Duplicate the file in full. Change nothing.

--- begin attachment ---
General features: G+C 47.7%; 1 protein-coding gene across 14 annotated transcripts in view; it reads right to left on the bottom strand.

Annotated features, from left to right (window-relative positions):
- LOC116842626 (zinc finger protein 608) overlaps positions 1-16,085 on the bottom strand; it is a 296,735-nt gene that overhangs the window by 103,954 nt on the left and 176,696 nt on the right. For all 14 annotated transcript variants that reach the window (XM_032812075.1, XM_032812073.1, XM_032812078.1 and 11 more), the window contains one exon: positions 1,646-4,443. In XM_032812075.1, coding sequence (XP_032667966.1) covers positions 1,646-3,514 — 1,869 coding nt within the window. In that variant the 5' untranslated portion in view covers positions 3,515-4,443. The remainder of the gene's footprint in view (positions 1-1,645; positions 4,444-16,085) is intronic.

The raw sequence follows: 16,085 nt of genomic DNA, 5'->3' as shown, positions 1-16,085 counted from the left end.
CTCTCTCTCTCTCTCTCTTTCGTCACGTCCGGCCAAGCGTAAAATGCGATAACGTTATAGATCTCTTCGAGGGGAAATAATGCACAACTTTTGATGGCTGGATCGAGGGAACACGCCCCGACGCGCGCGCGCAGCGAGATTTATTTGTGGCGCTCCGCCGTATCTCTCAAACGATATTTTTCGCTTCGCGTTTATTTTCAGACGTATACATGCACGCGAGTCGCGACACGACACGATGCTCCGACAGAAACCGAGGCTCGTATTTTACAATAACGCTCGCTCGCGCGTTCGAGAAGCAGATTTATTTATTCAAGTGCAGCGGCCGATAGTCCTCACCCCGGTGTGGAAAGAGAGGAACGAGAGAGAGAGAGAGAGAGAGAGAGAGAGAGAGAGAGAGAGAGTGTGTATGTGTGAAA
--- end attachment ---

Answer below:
General features: G+C 47.7%; 1 protein-coding gene across 14 annotated transcripts in view; it reads right to left on the bottom strand.

Annotated features, from left to right (window-relative positions):
- LOC116842626 (zinc finger protein 608) overlaps positions 1-16,085 on the bottom strand; it is a 296,735-nt gene that overhangs the window by 103,954 nt on the left and 176,696 nt on the right. For all 14 annotated transcript variants that reach the window (XM_032812075.1, XM_032812073.1, XM_032812078.1 and 11 more), the window contains one exon: positions 1,646-4,443. In XM_032812075.1, coding sequence (XP_032667966.1) covers positions 1,646-3,514 — 1,869 coding nt within the window. In that variant the 5' untranslated portion in view covers positions 3,515-4,443. The remainder of the gene's footprint in view (positions 1-1,645; positions 4,444-16,085) is intronic.

The raw sequence follows: 16,085 nt of genomic DNA, 5'->3' as shown, positions 1-16,085 counted from the left end.
CTCTCTCTCTCTCTCTCTTTCGTCACGTCCGGCCAAGCGTAAAATGCGATAACGTTATAGATCTCTTCGAGGGGAAATAATGCACAACTTTTGATGGCTGGATCGAGGGAACACGCCCCGACGCGCGCGCGCAGCGAGATTTATTTGTGGCGCTCCGCCGTATCTCTCAAACGATATTTTTCGCTTCGCGTTTATTTTCAGACGTATACATGCACGCGAGTCGCGACACGACACGATGCTCCGACAGAAACCGAGGCTCGTATTTTACAATAACGCTCGCTCGCGCGTTCGAGAAGCAGATTTATTTATTCAAGTGCAGCGGCCGATAGTCCTCACCCCGGTGTGGAAAGAGAGGAACGAGAGAGAGAGAGAGAGAGAGAGAGAGAGAGAGAGAGAGAGAGTGTGTATGTGTGAAA